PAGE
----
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Surgical Pearls |

Alar Batten Grafts

Dennis Y. Chua, MBBS1; Stephen S. Park, MD1
[+] Author Affiliations
1Department of Otolaryngology–Head and Neck Surgery, University of Virginia, Charlottesville
JAMA Facial Plast Surg. 2014;16(5):377-378. doi:10.1001/jamafacial.2014.490.
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The alar batten graft is the workhorse for functional rhinoplasty and used when there is collapse at the sidewall.1 This graft is used to support the lateral nasal wall and/or lower lateral cartilage and prevent collapse during inspiration. It is not intended to create a major change in resting anatomy, nor does it address middle vault narrowing. The anatomic epicenter of collapse varies but is most often at the intervalve area—the space between the internal and external valves, underlying the supra-alar crease. Recurvature of the lateral crura frequently coexists and can be corrected this way. Occasionally, the graft needs to be placed more caudally, within the alar lobule itself, to lend some support to the external valve. Thus, the preoperative assessment is critical for determining the exact location of dynamic collapse. Both endonasal and external approaches are possible, although the latter is used more frequently because of multiple grafts and sutures.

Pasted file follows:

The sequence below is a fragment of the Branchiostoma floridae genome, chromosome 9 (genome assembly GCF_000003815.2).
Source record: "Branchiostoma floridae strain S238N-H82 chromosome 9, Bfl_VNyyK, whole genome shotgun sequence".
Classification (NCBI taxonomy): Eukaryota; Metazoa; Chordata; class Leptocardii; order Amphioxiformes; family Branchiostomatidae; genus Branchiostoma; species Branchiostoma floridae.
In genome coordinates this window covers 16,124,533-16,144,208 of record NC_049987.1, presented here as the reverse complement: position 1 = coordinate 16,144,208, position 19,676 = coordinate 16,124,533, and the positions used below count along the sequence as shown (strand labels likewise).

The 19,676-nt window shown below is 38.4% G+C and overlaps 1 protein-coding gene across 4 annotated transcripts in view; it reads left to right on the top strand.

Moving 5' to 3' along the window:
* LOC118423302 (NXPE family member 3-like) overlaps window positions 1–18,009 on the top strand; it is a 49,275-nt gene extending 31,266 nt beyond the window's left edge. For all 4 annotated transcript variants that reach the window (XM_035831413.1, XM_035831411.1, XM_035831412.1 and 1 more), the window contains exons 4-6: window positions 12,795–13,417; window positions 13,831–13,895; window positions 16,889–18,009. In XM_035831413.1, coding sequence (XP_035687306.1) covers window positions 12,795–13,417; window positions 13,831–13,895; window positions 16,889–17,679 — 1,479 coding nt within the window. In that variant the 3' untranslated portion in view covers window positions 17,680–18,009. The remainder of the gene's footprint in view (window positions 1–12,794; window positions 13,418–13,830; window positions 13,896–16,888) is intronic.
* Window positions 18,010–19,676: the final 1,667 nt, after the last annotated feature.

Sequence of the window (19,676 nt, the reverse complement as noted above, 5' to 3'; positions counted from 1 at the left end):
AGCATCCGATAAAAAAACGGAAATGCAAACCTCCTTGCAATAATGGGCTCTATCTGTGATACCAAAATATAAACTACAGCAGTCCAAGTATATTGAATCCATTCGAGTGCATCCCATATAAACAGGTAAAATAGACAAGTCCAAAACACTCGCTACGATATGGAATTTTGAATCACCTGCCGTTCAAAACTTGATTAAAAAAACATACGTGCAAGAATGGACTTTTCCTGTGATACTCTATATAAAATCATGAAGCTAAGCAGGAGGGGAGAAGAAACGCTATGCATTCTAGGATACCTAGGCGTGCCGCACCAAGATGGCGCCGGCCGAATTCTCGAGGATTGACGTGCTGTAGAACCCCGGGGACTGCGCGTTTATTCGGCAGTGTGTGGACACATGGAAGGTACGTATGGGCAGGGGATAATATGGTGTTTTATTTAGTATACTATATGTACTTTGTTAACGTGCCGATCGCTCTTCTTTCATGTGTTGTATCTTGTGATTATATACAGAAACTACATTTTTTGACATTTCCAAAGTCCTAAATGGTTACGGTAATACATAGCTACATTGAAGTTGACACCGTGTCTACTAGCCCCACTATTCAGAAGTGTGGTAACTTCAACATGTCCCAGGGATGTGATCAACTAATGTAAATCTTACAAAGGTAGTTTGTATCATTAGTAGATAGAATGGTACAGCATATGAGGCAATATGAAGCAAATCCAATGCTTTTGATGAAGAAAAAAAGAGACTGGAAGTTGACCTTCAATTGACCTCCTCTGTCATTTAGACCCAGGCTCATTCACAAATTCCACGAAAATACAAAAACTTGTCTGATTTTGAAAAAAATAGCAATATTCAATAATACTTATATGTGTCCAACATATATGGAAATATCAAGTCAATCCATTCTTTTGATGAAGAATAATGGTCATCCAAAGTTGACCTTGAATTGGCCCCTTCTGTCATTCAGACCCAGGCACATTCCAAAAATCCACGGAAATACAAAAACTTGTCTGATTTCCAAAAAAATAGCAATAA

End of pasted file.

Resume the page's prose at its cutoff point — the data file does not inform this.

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Figure 1.
Conchal Bowl Cartilage

Two alar batten grafts can usually be fashioned from 1 conchal bowl cartilage.

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Figure 2.
Placement of Alar Batten Graft at the Site of Maximal Nasal Collapse

The graft is typically angled slightly caudally with the lateral aspect resting on the bony pyriform aperture to ensure that it does not collapse medially.

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